Specialised physiotherapy for in-patients with diabetes

Ms Jacqueline Kay1, Mr Scott Edwards2, Professor Peter Colman3,4, Mr Spiros Fourlanos3, Ms Katie Marley5, Ms Samantha Plumb6

1Physiotherapy Department, Melbourne Health, Parkville, Australia, 2Allied Health Department, Melbourne Health, Parkville, Australia, 3Department of Diabetes and Endocrinology, Melbourne Health, Parkville, Australia, 4The University of Melbourne , Parkville, Australia, 5Diabetes Education Service, Department of Diabetes and Endocrinology, Melbourne Health, Parkville, Australia, 6Royal Melbourne Hospital, Parkville, Australia

Aim: The Department of Health and Human Services (Victoria) funded a six-month position to establish the feasibility of a specialised Physiotherapy position in diabetes, and the impact on patient outcomes. This was following an internal audit showing increased length of stay (LOS) and readmission rates for in-patients with diabetes.

Method: Prospective case series. Inclusion criteria: in-patients with a primary or secondary diagnosis of diabetes, body mass index greater than 30kg/m2, and/or predicted LOS greater than 7 days. Exclusion criteria: refused intervention, already fulfilling Australian physical activity guidelines, were uncontactable, readmitted to hospital at six-weeks post-discharge, medically unable to exercise post-discharge, or deceased. Participants were allocated into intervention and non-intervention groups due to large referral numbers. Both groups received standard Physiotherapy care, with the intervention group (IG) receiving further exercises and consultation (establishing exercise goals, education, and problem-solving barriers to exercise). All participants completed an International Physical Activity Questionnaire at baseline and six-weeks post-discharge, and a satisfaction survey.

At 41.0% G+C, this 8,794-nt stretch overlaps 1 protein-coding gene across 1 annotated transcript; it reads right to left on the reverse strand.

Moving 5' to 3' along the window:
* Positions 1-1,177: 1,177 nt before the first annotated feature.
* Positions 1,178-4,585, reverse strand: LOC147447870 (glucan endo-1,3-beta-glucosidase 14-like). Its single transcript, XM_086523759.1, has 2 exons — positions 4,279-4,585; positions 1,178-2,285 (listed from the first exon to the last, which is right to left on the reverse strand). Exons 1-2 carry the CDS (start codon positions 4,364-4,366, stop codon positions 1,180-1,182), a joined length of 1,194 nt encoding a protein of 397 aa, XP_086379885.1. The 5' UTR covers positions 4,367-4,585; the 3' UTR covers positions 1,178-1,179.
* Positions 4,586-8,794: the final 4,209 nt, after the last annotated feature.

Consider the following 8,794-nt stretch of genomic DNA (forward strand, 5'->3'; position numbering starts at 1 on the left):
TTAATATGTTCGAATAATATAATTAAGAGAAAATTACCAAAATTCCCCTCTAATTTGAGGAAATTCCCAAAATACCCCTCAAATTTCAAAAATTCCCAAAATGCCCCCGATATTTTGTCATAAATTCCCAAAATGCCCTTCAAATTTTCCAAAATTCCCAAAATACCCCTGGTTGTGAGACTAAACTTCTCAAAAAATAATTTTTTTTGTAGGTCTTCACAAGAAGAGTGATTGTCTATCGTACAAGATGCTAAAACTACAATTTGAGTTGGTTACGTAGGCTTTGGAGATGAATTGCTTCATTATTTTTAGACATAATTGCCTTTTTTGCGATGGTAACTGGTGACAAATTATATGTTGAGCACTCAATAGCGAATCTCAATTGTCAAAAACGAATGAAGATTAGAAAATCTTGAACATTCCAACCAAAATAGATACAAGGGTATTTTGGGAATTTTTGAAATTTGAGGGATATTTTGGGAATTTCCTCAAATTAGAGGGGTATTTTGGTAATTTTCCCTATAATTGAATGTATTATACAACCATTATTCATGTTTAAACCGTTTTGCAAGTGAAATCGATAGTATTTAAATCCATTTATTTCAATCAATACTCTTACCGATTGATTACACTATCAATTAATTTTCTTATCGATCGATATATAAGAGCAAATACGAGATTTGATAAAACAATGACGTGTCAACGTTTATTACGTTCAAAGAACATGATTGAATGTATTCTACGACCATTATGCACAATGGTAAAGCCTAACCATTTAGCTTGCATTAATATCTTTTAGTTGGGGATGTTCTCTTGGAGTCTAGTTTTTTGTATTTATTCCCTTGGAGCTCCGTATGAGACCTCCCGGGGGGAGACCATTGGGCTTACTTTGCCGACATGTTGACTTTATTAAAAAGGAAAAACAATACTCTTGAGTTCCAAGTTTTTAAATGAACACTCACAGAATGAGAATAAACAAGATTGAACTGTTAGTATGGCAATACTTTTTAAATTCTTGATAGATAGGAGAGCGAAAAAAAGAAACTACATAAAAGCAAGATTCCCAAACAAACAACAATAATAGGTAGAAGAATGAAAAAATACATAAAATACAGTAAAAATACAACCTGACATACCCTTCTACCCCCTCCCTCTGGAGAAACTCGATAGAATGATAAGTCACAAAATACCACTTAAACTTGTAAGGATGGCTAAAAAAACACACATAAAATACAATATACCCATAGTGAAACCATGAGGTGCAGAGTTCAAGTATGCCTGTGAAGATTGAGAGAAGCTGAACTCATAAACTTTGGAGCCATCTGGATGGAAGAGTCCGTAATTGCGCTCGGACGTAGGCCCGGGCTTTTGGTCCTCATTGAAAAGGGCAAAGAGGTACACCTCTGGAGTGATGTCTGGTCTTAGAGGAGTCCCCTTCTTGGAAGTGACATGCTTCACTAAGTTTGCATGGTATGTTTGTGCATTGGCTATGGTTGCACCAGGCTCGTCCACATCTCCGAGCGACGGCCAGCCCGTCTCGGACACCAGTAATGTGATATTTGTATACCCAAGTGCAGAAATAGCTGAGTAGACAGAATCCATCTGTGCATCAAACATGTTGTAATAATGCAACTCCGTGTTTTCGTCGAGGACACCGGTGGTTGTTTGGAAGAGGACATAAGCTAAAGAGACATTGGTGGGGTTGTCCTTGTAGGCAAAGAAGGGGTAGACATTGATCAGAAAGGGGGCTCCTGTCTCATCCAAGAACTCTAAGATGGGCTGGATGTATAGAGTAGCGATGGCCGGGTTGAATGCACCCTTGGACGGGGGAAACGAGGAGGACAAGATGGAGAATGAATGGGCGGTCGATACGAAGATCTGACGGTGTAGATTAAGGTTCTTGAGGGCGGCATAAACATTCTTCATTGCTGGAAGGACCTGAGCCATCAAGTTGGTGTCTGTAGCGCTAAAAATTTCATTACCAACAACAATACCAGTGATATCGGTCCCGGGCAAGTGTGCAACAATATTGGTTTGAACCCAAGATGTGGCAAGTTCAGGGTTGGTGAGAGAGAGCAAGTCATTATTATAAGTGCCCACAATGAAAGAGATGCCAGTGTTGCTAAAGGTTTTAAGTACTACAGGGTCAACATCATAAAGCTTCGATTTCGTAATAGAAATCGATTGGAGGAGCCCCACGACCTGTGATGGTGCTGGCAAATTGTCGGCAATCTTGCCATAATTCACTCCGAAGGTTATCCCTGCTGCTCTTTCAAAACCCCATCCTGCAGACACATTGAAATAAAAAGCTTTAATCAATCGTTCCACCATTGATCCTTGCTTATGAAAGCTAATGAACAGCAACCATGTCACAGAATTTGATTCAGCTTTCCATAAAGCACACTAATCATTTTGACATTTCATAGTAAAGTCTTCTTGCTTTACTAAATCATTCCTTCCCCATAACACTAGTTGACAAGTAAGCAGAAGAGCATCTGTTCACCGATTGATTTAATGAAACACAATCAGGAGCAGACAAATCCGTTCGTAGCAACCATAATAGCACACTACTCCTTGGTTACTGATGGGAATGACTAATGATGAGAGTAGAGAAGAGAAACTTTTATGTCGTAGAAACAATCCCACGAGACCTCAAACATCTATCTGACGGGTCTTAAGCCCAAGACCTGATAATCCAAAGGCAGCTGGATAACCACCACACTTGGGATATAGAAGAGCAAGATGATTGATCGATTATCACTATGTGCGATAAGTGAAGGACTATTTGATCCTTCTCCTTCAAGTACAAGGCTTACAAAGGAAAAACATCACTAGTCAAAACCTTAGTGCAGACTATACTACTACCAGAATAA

Results: During the intervention period 56 patients were recruited into the IG (N=36) and non-intervention (N=20) groups. Demographic data of the groups were comparable. The IG had a median LOS of 4.5 days less, and readmission rate 11% lower than the non-intervention group. At six-weeks post-discharge, participants in the IG were participating in an average of 62 minutes more moderate exercise per week.

Significance of the findings to allied health: Feasibility of this position was demonstrated, with considerable benefits on LOS, and readmission rates. IG participants completed more exercise at follow-up, with wider benefits for patients and health providers in the area.